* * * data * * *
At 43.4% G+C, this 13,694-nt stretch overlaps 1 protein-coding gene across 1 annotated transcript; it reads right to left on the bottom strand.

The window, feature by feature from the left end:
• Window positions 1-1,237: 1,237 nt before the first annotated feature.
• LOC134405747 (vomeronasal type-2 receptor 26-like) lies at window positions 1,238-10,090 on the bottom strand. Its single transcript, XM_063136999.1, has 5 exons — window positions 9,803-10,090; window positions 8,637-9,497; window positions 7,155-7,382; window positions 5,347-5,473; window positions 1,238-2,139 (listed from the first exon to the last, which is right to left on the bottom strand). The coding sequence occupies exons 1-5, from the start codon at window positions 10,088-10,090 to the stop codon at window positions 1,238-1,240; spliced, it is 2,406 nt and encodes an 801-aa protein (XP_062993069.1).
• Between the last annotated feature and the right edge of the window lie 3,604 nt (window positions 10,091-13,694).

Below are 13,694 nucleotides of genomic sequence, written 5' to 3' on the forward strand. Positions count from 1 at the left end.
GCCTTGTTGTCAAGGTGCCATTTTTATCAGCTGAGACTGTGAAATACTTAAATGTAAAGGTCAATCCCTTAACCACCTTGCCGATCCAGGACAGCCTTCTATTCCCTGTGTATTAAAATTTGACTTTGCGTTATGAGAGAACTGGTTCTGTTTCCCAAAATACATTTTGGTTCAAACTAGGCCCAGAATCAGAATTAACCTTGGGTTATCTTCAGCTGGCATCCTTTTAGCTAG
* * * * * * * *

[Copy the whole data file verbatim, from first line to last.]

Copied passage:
At 43.4% G+C, this 13,694-nt stretch overlaps 1 protein-coding gene across 1 annotated transcript; it reads right to left on the bottom strand.

The window, feature by feature from the left end:
• Window positions 1-1,237: 1,237 nt before the first annotated feature.
• LOC134405747 (vomeronasal type-2 receptor 26-like) lies at window positions 1,238-10,090 on the bottom strand. Its single transcript, XM_063136999.1, has 5 exons — window positions 9,803-10,090; window positions 8,637-9,497; window positions 7,155-7,382; window positions 5,347-5,473; window positions 1,238-2,139 (listed from the first exon to the last, which is right to left on the bottom strand). The coding sequence occupies exons 1-5, from the start codon at window positions 10,088-10,090 to the stop codon at window positions 1,238-1,240; spliced, it is 2,406 nt and encodes an 801-aa protein (XP_062993069.1).
• Between the last annotated feature and the right edge of the window lie 3,604 nt (window positions 10,091-13,694).

Below are 13,694 nucleotides of genomic sequence, written 5' to 3' on the forward strand. Positions count from 1 at the left end.
GCCTTGTTGTCAAGGTGCCATTTTTATCAGCTGAGACTGTGAAATACTTAAATGTAAAGGTCAATCCCTTAACCACCTTGCCGATCCAGGACAGCCTTCTATTCCCTGTGTATTAAAATTTGACTTTGCGTTATGAGAGAACTGGTTCTGTTTCCCAAAATACATTTTGGTTCAAACTAGGCCCAGAATCAGAATTAACCTTGGGTTATCTTCAGCTGGCATCCTTTTAGCTAG